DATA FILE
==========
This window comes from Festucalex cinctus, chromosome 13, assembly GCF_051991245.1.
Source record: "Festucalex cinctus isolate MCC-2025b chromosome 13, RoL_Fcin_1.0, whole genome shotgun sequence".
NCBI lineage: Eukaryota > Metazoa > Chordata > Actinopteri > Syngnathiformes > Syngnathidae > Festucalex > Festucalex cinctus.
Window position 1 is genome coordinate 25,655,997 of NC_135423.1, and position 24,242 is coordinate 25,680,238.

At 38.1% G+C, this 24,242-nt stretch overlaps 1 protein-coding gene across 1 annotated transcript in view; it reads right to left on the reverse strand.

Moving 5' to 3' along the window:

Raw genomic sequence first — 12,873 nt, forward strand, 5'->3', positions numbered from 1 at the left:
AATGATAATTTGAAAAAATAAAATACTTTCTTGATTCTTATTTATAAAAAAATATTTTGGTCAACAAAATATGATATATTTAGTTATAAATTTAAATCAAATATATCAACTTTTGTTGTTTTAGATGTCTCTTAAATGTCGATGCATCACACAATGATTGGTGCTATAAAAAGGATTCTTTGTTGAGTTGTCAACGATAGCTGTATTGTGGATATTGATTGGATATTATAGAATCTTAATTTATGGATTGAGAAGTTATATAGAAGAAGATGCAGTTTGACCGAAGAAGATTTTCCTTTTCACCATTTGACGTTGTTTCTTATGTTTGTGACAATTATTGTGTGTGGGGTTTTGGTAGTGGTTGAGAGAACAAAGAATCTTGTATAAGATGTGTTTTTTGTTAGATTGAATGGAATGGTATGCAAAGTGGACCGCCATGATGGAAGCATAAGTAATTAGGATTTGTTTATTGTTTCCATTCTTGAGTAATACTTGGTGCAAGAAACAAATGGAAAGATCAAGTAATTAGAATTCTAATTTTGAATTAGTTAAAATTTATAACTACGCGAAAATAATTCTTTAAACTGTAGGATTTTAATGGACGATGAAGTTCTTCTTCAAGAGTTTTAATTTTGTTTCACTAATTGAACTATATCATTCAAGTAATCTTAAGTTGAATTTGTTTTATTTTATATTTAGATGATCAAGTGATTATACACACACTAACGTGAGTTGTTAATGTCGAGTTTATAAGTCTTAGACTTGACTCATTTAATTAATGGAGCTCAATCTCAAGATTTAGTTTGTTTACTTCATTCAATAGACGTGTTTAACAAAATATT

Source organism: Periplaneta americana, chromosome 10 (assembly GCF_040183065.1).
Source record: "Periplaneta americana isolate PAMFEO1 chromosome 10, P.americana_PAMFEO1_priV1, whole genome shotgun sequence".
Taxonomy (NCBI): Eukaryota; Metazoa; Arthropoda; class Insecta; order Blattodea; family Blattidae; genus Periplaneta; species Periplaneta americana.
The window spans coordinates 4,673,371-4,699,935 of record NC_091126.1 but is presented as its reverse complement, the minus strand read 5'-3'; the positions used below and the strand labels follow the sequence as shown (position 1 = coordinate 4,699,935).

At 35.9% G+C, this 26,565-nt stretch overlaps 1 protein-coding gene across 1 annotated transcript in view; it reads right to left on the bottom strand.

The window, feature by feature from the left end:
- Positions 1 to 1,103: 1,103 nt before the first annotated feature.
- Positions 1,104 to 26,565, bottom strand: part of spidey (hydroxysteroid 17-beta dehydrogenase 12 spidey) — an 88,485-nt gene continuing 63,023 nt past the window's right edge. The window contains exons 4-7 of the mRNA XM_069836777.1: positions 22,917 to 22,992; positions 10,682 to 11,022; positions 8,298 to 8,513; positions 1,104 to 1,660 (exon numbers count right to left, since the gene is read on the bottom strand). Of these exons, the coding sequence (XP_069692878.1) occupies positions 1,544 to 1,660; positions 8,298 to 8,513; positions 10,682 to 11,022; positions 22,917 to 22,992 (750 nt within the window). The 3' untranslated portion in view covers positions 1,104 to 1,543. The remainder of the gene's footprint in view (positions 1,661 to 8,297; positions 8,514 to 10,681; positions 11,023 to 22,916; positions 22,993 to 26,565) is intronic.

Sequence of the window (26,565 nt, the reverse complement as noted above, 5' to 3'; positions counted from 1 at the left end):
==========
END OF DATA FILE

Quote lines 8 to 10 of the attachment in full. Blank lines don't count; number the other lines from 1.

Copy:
AATGATAATTTGAAAAAATAAAATACTTTCTTGATTCTTATTTATAAAAAAATATTTTGGTCAACAAAATATGATATATTTAGTTATAAATTTAAATCAAATATATCAACTTTTGTTGTTTTAGATGTCTCTTAAATGTCGATGCATCACACAATGATTGGTGCTATAAAAAGGATTCTTTGTTGAGTTGTCAACGATAGCTGTATTGTGGATATTGATTGGATATTATAGAATCTTAATTTATGGATTGAGAAGTTATATAGAAGAAGATGCAGTTTGACCGAAGAAGATTTTCCTTTTCACCATTTGACGTTGTTTCTTATGTTTGTGACAATTATTGTGTGTGGGGTTTTGGTAGTGGTTGAGAGAACAAAGAATCTTGTATAAGATGTGTTTTTTGTTAGATTGAATGGAATGGTATGCAAAGTGGACCGCCATGATGGAAGCATAAGTAATTAGGATTTGTTTATTGTTTCCATTCTTGAGTAATACTTGGTGCAAGAAACAAATGGAAAGATCAAGTAATTAGAATTCTAATTTTGAATTAGTTAAAATTTATAACTACGCGAAAATAATTCTTTAAACTGTAGGATTTTAATGGACGATGAAGTTCTTCTTCAAGAGTTTTAATTTTGTTTCACTAATTGAACTATATCATTCAAGTAATCTTAAGTTGAATTTGTTTTATTTTATATTTAGATGATCAAGTGATTATACACACACTAACGTGAGTTGTTAATGTCGAGTTTATAAGTCTTAGACTTGACTCATTTAATTAATGGAGCTCAATCTCAAGATTTAGTTTGTTTACTTCATTCAATAGACGTGTTTAACAAAATATT

Source organism: Periplaneta americana, chromosome 10 (assembly GCF_040183065.1).
Source record: "Periplaneta americana isolate PAMFEO1 chromosome 10, P.americana_PAMFEO1_priV1, whole genome shotgun sequence".